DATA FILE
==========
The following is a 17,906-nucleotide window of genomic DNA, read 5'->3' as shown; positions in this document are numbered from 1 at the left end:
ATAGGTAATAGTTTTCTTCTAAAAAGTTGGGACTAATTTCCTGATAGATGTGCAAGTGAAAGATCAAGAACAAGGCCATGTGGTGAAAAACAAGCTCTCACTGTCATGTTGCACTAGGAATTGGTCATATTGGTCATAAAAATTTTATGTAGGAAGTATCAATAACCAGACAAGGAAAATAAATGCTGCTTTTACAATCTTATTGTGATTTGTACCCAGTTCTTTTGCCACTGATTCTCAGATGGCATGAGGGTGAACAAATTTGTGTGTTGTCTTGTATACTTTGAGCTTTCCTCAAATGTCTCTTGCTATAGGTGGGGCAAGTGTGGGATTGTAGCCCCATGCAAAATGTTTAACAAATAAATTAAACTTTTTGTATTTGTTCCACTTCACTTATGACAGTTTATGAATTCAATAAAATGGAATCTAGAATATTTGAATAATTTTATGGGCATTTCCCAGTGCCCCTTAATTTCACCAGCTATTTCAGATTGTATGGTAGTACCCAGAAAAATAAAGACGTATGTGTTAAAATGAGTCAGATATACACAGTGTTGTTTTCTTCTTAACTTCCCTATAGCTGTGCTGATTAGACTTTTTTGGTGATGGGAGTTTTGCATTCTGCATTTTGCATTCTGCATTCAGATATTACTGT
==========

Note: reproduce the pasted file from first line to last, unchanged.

The following is a 17,906-nucleotide window of genomic DNA, read 5'->3' as shown; positions in this document are numbered from 1 at the left end:
ATAGGTAATAGTTTTCTTCTAAAAAGTTGGGACTAATTTCCTGATAGATGTGCAAGTGAAAGATCAAGAACAAGGCCATGTGGTGAAAAACAAGCTCTCACTGTCATGTTGCACTAGGAATTGGTCATATTGGTCATAAAAATTTTATGTAGGAAGTATCAATAACCAGACAAGGAAAATAAATGCTGCTTTTACAATCTTATTGTGATTTGTACCCAGTTCTTTTGCCACTGATTCTCAGATGGCATGAGGGTGAACAAATTTGTGTGTTGTCTTGTATACTTTGAGCTTTCCTCAAATGTCTCTTGCTATAGGTGGGGCAAGTGTGGGATTGTAGCCCCATGCAAAATGTTTAACAAATAAATTAAACTTTTTGTATTTGTTCCACTTCACTTATGACAGTTTATGAATTCAATAAAATGGAATCTAGAATATTTGAATAATTTTATGGGCATTTCCCAGTGCCCCTTAATTTCACCAGCTATTTCAGATTGTATGGTAGTACCCAGAAAAATAAAGACGTATGTGTTAAAATGAGTCAGATATACACAGTGTTGTTTTCTTCTTAACTTCCCTATAGCTGTGCTGATTAGACTTTTTTGGTGATGGGAGTTTTGCATTCTGCATTTTGCATTCTGCATTCAGATATTACTGT